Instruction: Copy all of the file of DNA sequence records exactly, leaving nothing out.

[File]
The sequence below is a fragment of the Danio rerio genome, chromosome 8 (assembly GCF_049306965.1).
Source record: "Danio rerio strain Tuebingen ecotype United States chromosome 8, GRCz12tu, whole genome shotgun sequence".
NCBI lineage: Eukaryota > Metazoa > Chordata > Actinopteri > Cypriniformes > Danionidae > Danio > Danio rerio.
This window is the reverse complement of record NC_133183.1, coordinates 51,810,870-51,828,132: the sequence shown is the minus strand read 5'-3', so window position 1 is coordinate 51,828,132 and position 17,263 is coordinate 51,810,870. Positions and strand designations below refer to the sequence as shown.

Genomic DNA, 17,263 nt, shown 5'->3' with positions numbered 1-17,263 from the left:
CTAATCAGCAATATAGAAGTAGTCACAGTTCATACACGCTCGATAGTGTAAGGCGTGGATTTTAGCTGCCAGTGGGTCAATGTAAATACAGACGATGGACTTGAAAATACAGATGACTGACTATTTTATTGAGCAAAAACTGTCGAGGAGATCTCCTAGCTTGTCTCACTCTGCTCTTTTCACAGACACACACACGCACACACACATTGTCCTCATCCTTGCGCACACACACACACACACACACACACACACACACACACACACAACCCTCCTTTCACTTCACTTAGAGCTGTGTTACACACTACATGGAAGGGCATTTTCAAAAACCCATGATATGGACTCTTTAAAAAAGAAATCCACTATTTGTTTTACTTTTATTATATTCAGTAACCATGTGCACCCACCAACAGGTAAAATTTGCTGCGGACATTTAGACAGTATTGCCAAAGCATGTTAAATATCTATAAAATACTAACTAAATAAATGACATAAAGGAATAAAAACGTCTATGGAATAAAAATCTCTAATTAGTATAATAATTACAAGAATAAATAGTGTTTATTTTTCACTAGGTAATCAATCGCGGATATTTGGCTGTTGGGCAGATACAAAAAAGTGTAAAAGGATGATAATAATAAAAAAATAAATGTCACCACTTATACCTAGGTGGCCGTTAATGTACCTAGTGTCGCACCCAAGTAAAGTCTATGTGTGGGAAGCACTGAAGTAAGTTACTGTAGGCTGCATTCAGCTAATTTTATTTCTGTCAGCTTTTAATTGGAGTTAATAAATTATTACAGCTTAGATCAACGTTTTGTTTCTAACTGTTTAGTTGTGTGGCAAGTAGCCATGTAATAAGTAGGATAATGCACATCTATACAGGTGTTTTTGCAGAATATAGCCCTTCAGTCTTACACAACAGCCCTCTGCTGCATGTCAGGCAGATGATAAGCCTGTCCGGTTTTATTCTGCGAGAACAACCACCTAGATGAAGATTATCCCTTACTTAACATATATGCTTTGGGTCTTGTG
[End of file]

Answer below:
The sequence below is a fragment of the Danio rerio genome, chromosome 8 (assembly GCF_049306965.1).
Source record: "Danio rerio strain Tuebingen ecotype United States chromosome 8, GRCz12tu, whole genome shotgun sequence".
NCBI lineage: Eukaryota > Metazoa > Chordata > Actinopteri > Cypriniformes > Danionidae > Danio > Danio rerio.
This window is the reverse complement of record NC_133183.1, coordinates 51,810,870-51,828,132: the sequence shown is the minus strand read 5'-3', so window position 1 is coordinate 51,828,132 and position 17,263 is coordinate 51,810,870. Positions and strand designations below refer to the sequence as shown.

Genomic DNA, 17,263 nt, shown 5'->3' with positions numbered 1-17,263 from the left:
CTAATCAGCAATATAGAAGTAGTCACAGTTCATACACGCTCGATAGTGTAAGGCGTGGATTTTAGCTGCCAGTGGGTCAATGTAAATACAGACGATGGACTTGAAAATACAGATGACTGACTATTTTATTGAGCAAAAACTGTCGAGGAGATCTCCTAGCTTGTCTCACTCTGCTCTTTTCACAGACACACACACGCACACACACATTGTCCTCATCCTTGCGCACACACACACACACACACACACACACACACACACACACACAACCCTCCTTTCACTTCACTTAGAGCTGTGTTACACACTACATGGAAGGGCATTTTCAAAAACCCATGATATGGACTCTTTAAAAAAGAAATCCACTATTTGTTTTACTTTTATTATATTCAGTAACCATGTGCACCCACCAACAGGTAAAATTTGCTGCGGACATTTAGACAGTATTGCCAAAGCATGTTAAATATCTATAAAATACTAACTAAATAAATGACATAAAGGAATAAAAACGTCTATGGAATAAAAATCTCTAATTAGTATAATAATTACAAGAATAAATAGTGTTTATTTTTCACTAGGTAATCAATCGCGGATATTTGGCTGTTGGGCAGATACAAAAAAGTGTAAAAGGATGATAATAATAAAAAAATAAATGTCACCACTTATACCTAGGTGGCCGTTAATGTACCTAGTGTCGCACCCAAGTAAAGTCTATGTGTGGGAAGCACTGAAGTAAGTTACTGTAGGCTGCATTCAGCTAATTTTATTTCTGTCAGCTTTTAATTGGAGTTAATAAATTATTACAGCTTAGATCAACGTTTTGTTTCTAACTGTTTAGTTGTGTGGCAAGTAGCCATGTAATAAGTAGGATAATGCACATCTATACAGGTGTTTTTGCAGAATATAGCCCTTCAGTCTTACACAACAGCCCTCTGCTGCATGTCAGGCAGATGATAAGCCTGTCCGGTTTTATTCTGCGAGAACAACCACCTAGATGAAGATTATCCCTTACTTAACATATATGCTTTGGGTCTTGTG